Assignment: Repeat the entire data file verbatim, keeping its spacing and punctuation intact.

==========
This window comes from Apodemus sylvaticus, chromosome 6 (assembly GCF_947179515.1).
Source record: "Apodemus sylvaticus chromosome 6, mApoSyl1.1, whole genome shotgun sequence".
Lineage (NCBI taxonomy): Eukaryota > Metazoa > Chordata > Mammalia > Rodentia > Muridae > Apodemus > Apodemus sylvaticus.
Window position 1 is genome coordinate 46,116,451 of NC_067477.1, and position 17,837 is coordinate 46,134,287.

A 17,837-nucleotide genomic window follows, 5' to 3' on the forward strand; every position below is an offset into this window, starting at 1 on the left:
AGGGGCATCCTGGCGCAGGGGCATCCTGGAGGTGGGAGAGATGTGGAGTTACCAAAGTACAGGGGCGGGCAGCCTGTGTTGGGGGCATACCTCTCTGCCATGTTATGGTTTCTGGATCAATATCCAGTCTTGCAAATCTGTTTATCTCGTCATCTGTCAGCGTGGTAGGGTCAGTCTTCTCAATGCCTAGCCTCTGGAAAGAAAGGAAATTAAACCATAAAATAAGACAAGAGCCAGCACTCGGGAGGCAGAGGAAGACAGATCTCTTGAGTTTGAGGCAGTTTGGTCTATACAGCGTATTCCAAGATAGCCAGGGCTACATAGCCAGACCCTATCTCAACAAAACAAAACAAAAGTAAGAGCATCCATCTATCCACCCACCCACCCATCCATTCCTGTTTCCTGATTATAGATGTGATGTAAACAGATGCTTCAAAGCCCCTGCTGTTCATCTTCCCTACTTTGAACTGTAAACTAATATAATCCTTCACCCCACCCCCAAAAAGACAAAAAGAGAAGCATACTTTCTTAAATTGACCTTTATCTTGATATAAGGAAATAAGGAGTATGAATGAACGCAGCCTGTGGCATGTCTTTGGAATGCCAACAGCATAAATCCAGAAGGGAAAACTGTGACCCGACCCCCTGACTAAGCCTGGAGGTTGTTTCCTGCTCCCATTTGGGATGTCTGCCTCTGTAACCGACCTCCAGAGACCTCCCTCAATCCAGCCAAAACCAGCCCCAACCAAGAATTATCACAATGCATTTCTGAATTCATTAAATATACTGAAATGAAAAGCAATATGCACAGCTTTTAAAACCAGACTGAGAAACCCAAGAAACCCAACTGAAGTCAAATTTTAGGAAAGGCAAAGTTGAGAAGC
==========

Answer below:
This window comes from Apodemus sylvaticus, chromosome 6 (assembly GCF_947179515.1).
Source record: "Apodemus sylvaticus chromosome 6, mApoSyl1.1, whole genome shotgun sequence".
Lineage (NCBI taxonomy): Eukaryota > Metazoa > Chordata > Mammalia > Rodentia > Muridae > Apodemus > Apodemus sylvaticus.
Window position 1 is genome coordinate 46,116,451 of NC_067477.1, and position 17,837 is coordinate 46,134,287.

A 17,837-nucleotide genomic window follows, 5' to 3' on the forward strand; every position below is an offset into this window, starting at 1 on the left:
AGGGGCATCCTGGCGCAGGGGCATCCTGGAGGTGGGAGAGATGTGGAGTTACCAAAGTACAGGGGCGGGCAGCCTGTGTTGGGGGCATACCTCTCTGCCATGTTATGGTTTCTGGATCAATATCCAGTCTTGCAAATCTGTTTATCTCGTCATCTGTCAGCGTGGTAGGGTCAGTCTTCTCAATGCCTAGCCTCTGGAAAGAAAGGAAATTAAACCATAAAATAAGACAAGAGCCAGCACTCGGGAGGCAGAGGAAGACAGATCTCTTGAGTTTGAGGCAGTTTGGTCTATACAGCGTATTCCAAGATAGCCAGGGCTACATAGCCAGACCCTATCTCAACAAAACAAAACAAAAGTAAGAGCATCCATCTATCCACCCACCCACCCATCCATTCCTGTTTCCTGATTATAGATGTGATGTAAACAGATGCTTCAAAGCCCCTGCTGTTCATCTTCCCTACTTTGAACTGTAAACTAATATAATCCTTCACCCCACCCCCAAAAAGACAAAAAGAGAAGCATACTTTCTTAAATTGACCTTTATCTTGATATAAGGAAATAAGGAGTATGAATGAACGCAGCCTGTGGCATGTCTTTGGAATGCCAACAGCATAAATCCAGAAGGGAAAACTGTGACCCGACCCCCTGACTAAGCCTGGAGGTTGTTTCCTGCTCCCATTTGGGATGTCTGCCTCTGTAACCGACCTCCAGAGACCTCCCTCAATCCAGCCAAAACCAGCCCCAACCAAGAATTATCACAATGCATTTCTGAATTCATTAAATATACTGAAATGAAAAGCAATATGCACAGCTTTTAAAACCAGACTGAGAAACCCAAGAAACCCAACTGAAGTCAAATTTTAGGAAAGGCAAAGTTGAGAAGC